All right, so I'm just gonna talk about some different water techniques, and um I got to tell you, sometimes it's really simple and it's really not that much stuff. For example, on this uh magazine cover for Outside magazine, they shot the guy underwater. I mean, all right, that's pretty easy. They shot him underwater, and we had to make some contrast adjustments, and we had to strip in a bunch of debris, but there's nothing to it. There's a stock shot, there's color but, but, but, but one of the things I don't think people think to do is add the stock shot of the reflections. Look at the top of the piece where the water is, where you can see the sky. That's the kind of stock stuff you want to start gathering. Do you know you can actually, I will be careful how I advocate this, put your cellphone in a waterproof device, and you can shoot this in a sink. You can shoot this in a pool. You can put it, your phone, in a body of water and get these kinds of refractions, and then start saving...
them. And then you will have it. You don't have to go through all this regimal role. The bubbles are just a brush or a channel pole. This happens to be a channel pole and light rays. So let me um, I think I might uncork this file for a minute. Ya, I have some time. We can talk about this. Is it helpful to actually see the file. Ya, good okay. Good, good, good. Let me open the right right folder. Fire, flames, flood. We have everything. All right. This file's a little big, and it's got some badly named layers. Whenever possible, I do like to show the real stuff, so forgive me for showing you all this sausage making, but I just think it's handy. So when I was telling you about the stock for the top. This is what I meant. I'm gonna drag the option key down. That's the kind of stuff you want. This is the kind of thing that makes a picture. It's just a refraction, and you just need a piece of it. No big deal. And that is on normal mode believe it or not. It's on normal mode cause it's all part of the part of the water. The other thing are the rays. I'm so embarrassed how this is labeled. I was less militant back there. The light rays I'm gonna put a layer of black underneath here just so you can see this. The light rays are literally painted light. Got to make sure I'm doing this in the right order. So how do you paint light rays? Can I just do this for a second? Can I just make a black layer? I'm gonna delete everything else. I'm gonna go to my brushes. So do you remember that um, do you remember that dust brush I have, that's so amazing that it did a fog for X-men? I have a ray brush. Kind of sounds like a ray gun. It's such a low opacity that you can't see it. Sorry. It's set at a really low opacity cause I use this pretty subtly. I have a brush that makes light rays. So I have a whole library of these kind of things. You can make this by the way. I call it a stamp brush, so it's a brush just meant to stamp. It's not meant to be pulled, and I have a whole hard drive full of images that I've taken. Pictures of that I've made, and that like I've either created or whatnot, and I save them in a brush catalog. And there's a catalog called Stamps, and inside that I have things like that, and when I have a job I go ohh, I need my brush catalog and I save it. You can also save this on the cloud. Now of course it's actually in here as well, and that file I want to talk about some production technique issues right now. That brush is pixels big, so on this water sample, that was a little small. Did you see how small it was when I first used it? If this image, this is a production conversation we're about to have right now. If this image was let's say half the size, and I took that same brush, and I used it, it's much bigger now. Here, I'm just gonna make this a little more demoy. And I'm telling you this for a reason for when you spilled your libraries. So it's bigger in this one. Build your brush sizes big, like this brush was built probably four times too small. I built it for a very specific job, and it's really small. Next time I build this brush, I'm building a big brush. I could always make it bigger, but it's a pixel brush. That means the pixels are going to degrade the bigger I get, it gets. Do you understand what I saying? So when you make your brushes in your library, make them big. All right, let me move on. All right, so sometimes what we do to make our images have the look that they need are so minimal. So what I mean by that is, okay, the base of this on the lower half of this composition, there's some stock bubbles. It's nothing exciting. The top of the water is the stock shot you see there on the um second one down. Then the opacity is just a bunch of blurred paint. It's nothing, it's just paint blurred. But it gives that opaque nature to kind of thick dirty water, but the thing I really want to show you is the water line. The water line is just a white brush. It's nothing. No special brush, no nothing. Just white, a regular brush, and you just draw a little line . That's all you do. That's what the water is, so I'm going to show you that real quick. I'm just amazed sometimes how easy it can be to make something feel like water. Again, viewing distance and whatnot. Look, that's just that blob I showed you, and I did have a level move on it. I ended up making it darker. So the original blob I made was light, and then as I was printing it, I went oh, it needs to get a little darker, but maybe it wants to be a little lighter. The water line, you guys, it's nothing. It's literally white paint. Let me put a black layer underneath it. Let me put a less opaque black one. It's all that is. It's just white paint. So sometimes I feel like when you oh it's kind of cool, um when you guys are creating your artwork I think sometimes we overthink it. I think I overthink it. What I mean by that is when I was working on this, I was looking forever for a white line that I liked on stock, and I was trying to work and then there like I'm embarrassed to say this. About an hour into it, I went what the hell, just get the pen out and draw it. And once I did that, I was like ohh, okay it's all fine. Just draw it. You don't always have to find something.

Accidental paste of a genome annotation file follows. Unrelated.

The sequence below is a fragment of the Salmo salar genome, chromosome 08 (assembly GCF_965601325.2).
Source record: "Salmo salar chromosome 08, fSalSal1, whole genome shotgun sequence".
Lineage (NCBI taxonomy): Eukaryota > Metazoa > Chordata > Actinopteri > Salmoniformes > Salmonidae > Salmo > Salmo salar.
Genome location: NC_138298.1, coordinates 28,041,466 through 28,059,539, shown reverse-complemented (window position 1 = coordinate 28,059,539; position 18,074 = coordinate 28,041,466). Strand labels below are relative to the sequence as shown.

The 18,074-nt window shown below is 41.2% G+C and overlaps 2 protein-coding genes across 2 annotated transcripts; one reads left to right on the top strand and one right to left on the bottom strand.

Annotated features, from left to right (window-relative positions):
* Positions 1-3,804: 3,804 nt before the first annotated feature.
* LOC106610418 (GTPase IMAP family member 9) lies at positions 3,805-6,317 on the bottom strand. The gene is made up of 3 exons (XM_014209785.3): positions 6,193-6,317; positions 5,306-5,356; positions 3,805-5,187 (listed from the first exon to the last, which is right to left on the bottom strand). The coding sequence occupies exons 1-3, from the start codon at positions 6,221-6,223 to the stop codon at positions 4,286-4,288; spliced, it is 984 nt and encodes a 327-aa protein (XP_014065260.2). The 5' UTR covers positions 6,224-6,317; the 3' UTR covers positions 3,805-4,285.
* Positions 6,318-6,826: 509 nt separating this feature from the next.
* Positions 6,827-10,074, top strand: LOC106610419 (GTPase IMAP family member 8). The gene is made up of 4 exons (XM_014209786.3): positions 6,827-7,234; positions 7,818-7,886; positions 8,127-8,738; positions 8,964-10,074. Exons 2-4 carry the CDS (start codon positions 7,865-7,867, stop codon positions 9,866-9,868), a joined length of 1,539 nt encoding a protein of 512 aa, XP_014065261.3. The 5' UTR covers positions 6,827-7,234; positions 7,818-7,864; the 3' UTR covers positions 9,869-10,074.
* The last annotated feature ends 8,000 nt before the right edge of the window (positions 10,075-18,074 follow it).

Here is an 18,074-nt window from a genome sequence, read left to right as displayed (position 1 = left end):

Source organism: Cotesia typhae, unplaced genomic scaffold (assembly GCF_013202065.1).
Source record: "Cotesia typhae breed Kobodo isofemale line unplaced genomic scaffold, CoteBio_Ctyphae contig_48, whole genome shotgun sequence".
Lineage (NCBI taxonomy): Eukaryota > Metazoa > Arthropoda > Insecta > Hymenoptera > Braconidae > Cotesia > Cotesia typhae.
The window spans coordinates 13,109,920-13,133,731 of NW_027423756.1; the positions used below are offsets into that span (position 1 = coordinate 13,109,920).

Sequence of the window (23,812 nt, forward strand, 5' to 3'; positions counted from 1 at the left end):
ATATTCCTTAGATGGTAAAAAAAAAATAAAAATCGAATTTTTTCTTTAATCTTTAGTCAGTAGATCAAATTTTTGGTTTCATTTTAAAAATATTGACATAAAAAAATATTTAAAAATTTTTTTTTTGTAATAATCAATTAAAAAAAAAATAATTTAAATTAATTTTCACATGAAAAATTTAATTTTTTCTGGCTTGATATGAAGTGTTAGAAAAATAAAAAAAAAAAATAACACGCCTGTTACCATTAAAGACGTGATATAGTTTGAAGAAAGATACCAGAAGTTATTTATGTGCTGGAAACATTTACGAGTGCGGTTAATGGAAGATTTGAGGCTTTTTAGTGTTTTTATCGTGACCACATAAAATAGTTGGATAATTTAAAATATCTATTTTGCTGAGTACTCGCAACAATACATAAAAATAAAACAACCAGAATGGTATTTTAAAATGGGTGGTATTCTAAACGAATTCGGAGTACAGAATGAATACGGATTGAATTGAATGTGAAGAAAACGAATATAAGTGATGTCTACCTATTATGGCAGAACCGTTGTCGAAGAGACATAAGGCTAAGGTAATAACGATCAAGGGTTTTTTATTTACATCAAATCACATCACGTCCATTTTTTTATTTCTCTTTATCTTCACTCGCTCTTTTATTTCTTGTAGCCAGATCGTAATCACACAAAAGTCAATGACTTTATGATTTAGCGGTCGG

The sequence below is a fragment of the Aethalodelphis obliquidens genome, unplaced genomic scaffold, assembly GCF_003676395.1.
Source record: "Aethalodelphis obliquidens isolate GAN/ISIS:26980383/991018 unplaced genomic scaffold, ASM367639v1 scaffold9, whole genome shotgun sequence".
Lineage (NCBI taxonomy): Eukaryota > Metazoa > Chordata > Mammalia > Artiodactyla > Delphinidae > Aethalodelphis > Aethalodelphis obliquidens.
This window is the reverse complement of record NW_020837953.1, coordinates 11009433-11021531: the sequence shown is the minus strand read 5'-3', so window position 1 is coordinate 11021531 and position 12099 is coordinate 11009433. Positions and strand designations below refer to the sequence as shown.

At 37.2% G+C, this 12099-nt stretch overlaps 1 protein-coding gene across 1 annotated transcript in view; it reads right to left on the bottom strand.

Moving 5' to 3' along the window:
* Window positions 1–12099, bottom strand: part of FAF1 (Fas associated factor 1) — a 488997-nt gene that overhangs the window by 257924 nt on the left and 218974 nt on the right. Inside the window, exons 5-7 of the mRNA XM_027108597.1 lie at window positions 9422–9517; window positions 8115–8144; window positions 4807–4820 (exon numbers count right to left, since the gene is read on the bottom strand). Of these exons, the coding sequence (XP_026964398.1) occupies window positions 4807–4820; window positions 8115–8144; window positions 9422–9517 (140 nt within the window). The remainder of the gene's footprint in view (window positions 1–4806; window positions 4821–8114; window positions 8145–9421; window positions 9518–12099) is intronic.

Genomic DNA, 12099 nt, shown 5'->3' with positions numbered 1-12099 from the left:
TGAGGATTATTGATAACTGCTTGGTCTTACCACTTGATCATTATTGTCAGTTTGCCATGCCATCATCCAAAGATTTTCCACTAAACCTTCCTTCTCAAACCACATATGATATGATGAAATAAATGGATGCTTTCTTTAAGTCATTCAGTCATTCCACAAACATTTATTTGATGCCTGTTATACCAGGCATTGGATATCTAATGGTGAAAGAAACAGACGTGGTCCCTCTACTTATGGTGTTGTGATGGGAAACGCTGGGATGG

AFTER THIS CLASS YOU’LL BE ABLE TO:
- Create rim lighting effects
- Create an illustration look to your images
ABOUT LISA'S CLASS:
In this class, you will learn how to create special effects within your photos by adding elements like rim lighting. Lisa Carney will discuss how to create an illustration light look when there is none. She’ll give you the tool to take an ordinary image and make it look like its a promotion for the next hit television series.
WHO THIS CLASS IS FOR:
- Photographers and retouchers looking to create cinematic effects
- Intermediate to advanced users
Adobe Photoshop CC 2019
ABOUT YOUR INSTRUCTOR:
Lisa Carney is a high end retoucher who has spent over two decades working with the most dynamic players in the print, motion picture, and television industries.
Besides being a regular presenter at the Adobe MAX conference, her teaching roster runs the gamut from beginners to professional retouchers, and includes universities, design studios, movie studios, corporations, and private students.
Lisa has worked with all major movie studios and many television networks including Disney, Buena Vista, Paramount, 20th Century Fox, Fox Searchlight, Sony, Universal, Newline, Columbia, MGM, ABC Television, ESPN, TNT, CNN, CBS, CW,Warner Brothers and Sony.
Advertising credits include Burger King, Baskin-Robbins, Lowes, Jordana Cosmetics, Strategic Perceptions, Mattel, Chrysler, Mercedes, Mazda and Best Buy.